This week Jerry Michel posted this photo on the Facebook page for the Russell County Historical Society of Germans from Russia. 
Jerry identified the couple as Johann George Bender, Sr, (1803-1913) and his third wife, Maria Katherine Schneider, who were married 13 May 1883 in Russell County, Kansas. 
My dad's father, John Ludwig Margheim was born in Russell county, Kansas to German parents who were also from the Volga River area of Russia. I knew the Margheims were associated in many ways with Bender and Schneider families, so I did some research into this couple pictured above. 

As a result of my research, I was able to prepare this chart, which is also pictured above at the start of this post. 
Let me guide you through this maze of cousin connections. At the bottom left is me, Rebecca Margheim, shown as the wife of Larry Jamison. My dad's ancestry goes up to his mother Amalia "Mollie" Koleber and on up to her great grandfather, Johann H. Koleber, born 1817 in Russia. Besides son Johann H. Koleber, the Senior Johann had daughter Maria, wife of George J. Maier. Maria, her husband and family are pictured at the top left of the illustration above. Their daughter Louisa Maier married John Bender. You can see their wedding photo under their name. 

John Bender's grandfather was the Johann George Bender whose photo was posted on Facebook yesterday. But John's grandmother was the first wife of Johann, being Maria Schwien. Johann George and Maria (Schwien) Bender's great granddaughter Manetta Bender married Archibald Parkhurst. Archibald's mother was Letha Cochran and her third cousin was Leo Cochran, the husband of Geneva Hill. 

I knew I had some Hill cousins so I looked up Geneva on Family Search and found the rest of her Hill lineage. Her great, great grandmother was Sarah Strait, wife of Richard Hill. I'm a third cousin five times removed of that same Sarah Strait. In the chart above you can see that my mother Ruby Flanders is a seventh cousin of Geneva Hill.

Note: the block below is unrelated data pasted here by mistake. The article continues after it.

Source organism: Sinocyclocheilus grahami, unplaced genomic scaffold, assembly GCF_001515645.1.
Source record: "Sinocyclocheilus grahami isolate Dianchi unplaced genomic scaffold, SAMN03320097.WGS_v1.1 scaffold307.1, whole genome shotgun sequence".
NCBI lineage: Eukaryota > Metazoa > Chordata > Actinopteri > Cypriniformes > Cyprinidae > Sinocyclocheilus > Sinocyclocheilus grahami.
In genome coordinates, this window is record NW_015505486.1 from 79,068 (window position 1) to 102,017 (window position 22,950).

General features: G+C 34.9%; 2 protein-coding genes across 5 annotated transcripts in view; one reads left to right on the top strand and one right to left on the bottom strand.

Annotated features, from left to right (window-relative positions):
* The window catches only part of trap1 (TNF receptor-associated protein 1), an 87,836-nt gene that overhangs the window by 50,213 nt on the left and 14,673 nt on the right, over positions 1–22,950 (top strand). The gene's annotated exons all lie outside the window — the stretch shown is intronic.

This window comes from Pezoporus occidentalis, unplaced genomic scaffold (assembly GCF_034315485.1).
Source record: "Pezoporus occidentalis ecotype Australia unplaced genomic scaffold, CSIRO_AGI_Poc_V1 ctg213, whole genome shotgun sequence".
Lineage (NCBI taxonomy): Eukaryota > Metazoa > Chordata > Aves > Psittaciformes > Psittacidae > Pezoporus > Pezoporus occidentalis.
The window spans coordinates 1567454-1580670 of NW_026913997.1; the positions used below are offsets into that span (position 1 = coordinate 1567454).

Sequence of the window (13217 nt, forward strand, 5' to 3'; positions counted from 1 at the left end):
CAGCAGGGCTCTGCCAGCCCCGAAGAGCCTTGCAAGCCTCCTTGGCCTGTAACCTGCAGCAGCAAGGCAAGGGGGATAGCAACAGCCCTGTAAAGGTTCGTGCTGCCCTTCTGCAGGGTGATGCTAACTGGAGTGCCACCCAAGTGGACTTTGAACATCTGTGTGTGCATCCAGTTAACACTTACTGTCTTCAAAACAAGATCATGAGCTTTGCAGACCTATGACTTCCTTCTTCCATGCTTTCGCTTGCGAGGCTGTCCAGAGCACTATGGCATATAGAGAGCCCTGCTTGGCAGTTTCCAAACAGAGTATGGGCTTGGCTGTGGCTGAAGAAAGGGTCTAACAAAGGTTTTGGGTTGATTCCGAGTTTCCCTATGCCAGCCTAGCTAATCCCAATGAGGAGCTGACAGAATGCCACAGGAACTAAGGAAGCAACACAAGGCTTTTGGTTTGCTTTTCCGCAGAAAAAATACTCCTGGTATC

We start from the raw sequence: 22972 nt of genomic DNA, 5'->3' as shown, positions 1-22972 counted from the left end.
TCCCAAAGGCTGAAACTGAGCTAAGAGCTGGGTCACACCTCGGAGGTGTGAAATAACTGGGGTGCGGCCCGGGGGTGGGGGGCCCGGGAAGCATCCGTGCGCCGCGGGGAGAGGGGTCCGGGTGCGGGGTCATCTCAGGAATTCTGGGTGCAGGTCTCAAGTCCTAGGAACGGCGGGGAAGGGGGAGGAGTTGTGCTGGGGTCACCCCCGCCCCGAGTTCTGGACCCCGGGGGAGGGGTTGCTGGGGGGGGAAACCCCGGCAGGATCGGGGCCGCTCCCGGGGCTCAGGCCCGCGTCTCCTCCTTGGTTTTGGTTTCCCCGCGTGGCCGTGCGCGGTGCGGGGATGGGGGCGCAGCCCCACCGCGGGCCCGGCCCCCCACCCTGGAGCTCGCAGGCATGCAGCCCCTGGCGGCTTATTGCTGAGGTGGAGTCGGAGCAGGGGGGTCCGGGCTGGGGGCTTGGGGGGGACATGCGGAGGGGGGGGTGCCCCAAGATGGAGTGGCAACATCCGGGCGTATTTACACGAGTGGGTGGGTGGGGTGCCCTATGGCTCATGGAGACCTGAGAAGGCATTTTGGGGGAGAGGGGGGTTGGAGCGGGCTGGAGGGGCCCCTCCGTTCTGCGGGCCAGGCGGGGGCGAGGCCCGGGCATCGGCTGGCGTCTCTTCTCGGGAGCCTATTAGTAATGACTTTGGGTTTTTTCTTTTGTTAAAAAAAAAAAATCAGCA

So at the bottom right, you see me again, as the descendant of Ruby Flanders and Ernest Margheim. The chart I've prepared shows the cousin connection between my paternal ancestors and my maternal ancestors. The connection is meaningful to me because, as I grew up, I thought these two families were worlds apart. They were on opposite ends of the spectrum in MY world. Little did I suspect that they could be connected through cousin marriages. My world is getting smaller all the time!

Friday, July 29, 2016

How heartbroken must Kittie have been

As I was recently doing research on some families from Tioga County, Pennsylvania with the surname of English, I discovered this family group belonging to Lafayette and Kitty (Campbell) English. Notice that their six children were born in a period of 15 years, from 1881-1896. You can also see that by Dec 29, 1894, five of those six children were deceased. The last child, son Raymond survived to adulthood, dying at the age of 60.

I saw that Clara English only lived 12 days in 1893 so I assumed she died of something unrelated to the deaths of her siblings in December 1894. But I wondered what epidemic or disaster might have occurred causing the deaths of these children in December 1894. 

I was very lucky to find this information at the site "Tri-Counties Genealogy & History by Joyce M. Tice. The History Center on Main Street, Mansfield, PA. Death Records of the Tri-Counties". The information below was only published last December, so I was really blessed to be searching for it this summer. 
 It shows that the infant Clara died from "Inflammation of bowels" but the other English children died from diphtheria.
I prepared this simple timeline so I could better understand the tragic events this family endured. Little Grace was born 1881 and Blanche followed in 1882. There were no more births in the family until Flossie was born in 1886. Again no births in 1887 and 1888, but then Nellie was born in 1889. No births in 1890, 1891, or 1892, and then Clara was born in 1893, but she died 12 days later. Death settled in and took the lives of 5-year-old Nellie on Dec 2, 1894, followed by the death of 6-year-old Flossie 8 days later, on Dec 10th. Three days later 13-year-old Grace, the oldest child of Lafayette and Kittie, passed away, and 16 days later 12-year-old Blanche died. 

After losing all five of their children after 15 years of marriage, Kittie gave birth to their only son Raymond in 1896. He lived to the age of 60. I find it amazing that Lafayette English lived to the age of 76 and Kittie lived to the age of 80. Those parents certainly endured more than their share of loss and grief in their adult life. 

I'm reminded, when I see family events like this, to try to understand and respect these families who endured so much and to always be grateful that my struggles wane in comparison.